Monthly Archives: July 2017

The Lines between Past and Present Fade

 

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Today I read in the news that, “Several days of civil unrest have rocked Poland as hundreds of thousands of people across the country protest the government’s bid to replace Supreme Court judges and the EU threatens to intervene.

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My YA historical fiction novel, Rising Hope, tells the story of six Polish teens who find hope, despite great loss, when their Boy Scout and Girl Guides troops fight alongside the Polish Underground Army against the Germans during WWII, culminating in the 1944 Warsaw Rising. Book two will follow the book’s fictional characters as they join a spy network NIE, during the Cold War, a resistance effort against the newly installed Communist government in Poland.

For the sake of Poland and its long struggle for freedom, I hope the current leaders listen to the protestors. After Poland overthrow Communism, it created a new constitution that called for courts and tribunals to constitute a separation of power, independent of other branches of power (Chapter VIII, Article 173). Political opponents, rights groups and the EU say that the changes the current ruling party has proposed will “undermine the separation of powers between the executive and the judiciary, a fundamental democratic principle” (UK’s Express).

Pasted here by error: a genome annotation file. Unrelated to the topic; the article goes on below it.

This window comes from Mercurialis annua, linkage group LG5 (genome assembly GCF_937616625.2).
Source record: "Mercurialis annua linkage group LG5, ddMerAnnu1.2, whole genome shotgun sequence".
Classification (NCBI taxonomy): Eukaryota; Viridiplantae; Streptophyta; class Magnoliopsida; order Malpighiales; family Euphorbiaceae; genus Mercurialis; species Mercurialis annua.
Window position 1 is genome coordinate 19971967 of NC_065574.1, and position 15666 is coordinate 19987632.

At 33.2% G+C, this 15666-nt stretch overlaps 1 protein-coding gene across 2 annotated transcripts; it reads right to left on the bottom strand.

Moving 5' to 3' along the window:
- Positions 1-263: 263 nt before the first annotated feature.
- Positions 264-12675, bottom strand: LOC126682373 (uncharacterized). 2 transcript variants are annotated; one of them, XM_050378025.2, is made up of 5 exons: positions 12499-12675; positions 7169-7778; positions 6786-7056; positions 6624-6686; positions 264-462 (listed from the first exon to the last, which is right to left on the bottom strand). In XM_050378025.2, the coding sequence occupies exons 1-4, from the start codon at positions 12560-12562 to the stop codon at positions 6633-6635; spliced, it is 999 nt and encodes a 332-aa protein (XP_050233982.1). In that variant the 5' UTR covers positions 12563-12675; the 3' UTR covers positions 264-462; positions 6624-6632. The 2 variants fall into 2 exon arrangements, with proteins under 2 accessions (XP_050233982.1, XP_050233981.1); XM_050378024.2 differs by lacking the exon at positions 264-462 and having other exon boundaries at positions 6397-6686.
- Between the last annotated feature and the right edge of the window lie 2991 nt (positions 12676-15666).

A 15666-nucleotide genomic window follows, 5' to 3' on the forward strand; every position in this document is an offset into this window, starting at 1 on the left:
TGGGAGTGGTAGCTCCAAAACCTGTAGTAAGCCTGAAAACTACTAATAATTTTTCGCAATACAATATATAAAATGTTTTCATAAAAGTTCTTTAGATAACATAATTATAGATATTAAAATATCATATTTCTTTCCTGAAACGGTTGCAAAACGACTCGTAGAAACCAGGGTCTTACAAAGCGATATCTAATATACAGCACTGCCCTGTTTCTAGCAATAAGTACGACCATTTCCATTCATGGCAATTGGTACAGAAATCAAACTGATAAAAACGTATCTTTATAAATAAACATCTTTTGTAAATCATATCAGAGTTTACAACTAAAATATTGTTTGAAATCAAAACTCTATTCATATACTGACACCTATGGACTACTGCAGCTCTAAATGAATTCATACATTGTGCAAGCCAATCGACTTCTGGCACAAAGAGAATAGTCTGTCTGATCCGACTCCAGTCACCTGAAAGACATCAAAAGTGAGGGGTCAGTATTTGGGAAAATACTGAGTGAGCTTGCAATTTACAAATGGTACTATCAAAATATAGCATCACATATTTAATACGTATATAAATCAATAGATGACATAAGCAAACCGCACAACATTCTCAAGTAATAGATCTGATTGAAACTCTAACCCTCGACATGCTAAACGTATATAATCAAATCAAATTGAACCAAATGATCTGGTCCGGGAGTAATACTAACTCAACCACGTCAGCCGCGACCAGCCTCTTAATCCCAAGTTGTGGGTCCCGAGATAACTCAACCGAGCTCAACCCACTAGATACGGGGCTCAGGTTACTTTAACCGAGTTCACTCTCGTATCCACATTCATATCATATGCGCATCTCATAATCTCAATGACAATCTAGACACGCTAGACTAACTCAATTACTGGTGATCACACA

For those wanting more background, the Express explains, “Since being elected in 2015, PiS [meaning Law and Justice, the current majority party in Poland] has tightened government control over courts and prosecutors, as well as state media, and introduced restrictions on public gatherings and the activity of non-governmental organisations.

“Last week, parliament passed another bill that ends the terms of current members of the National Council of the Judiciary, one of the main judicial bodies, and gives parliament powers to choose 15 of its 25 members.

“Political opponents, rights groups and the EU say the changes undermine the separation of powers between the executive and the judiciary, a fundamental democratic principle.”

What do you think? Let me know.

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Sleuthing & Subtext

I just read two thought-provoking articles that shared gems I hope to employ in writing the first draft of my next novel’s first chapter – hopefully by this weekend!

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One article discussed what the mantra of “show don’t tell” actually means. The writer boiled it down to the concept of “sleuthing” – creating scenes where readers must conduct a bit of detective work in order to figure out what’s going on with the characters. This makes readers feel more engaged in the story, helps them feel as though they’ve come to know the characters better, and provides them with a sense of ownership of the people and the scene. “Since the reader did some work to figure out what was going on, they now feel included, emotionally invested.”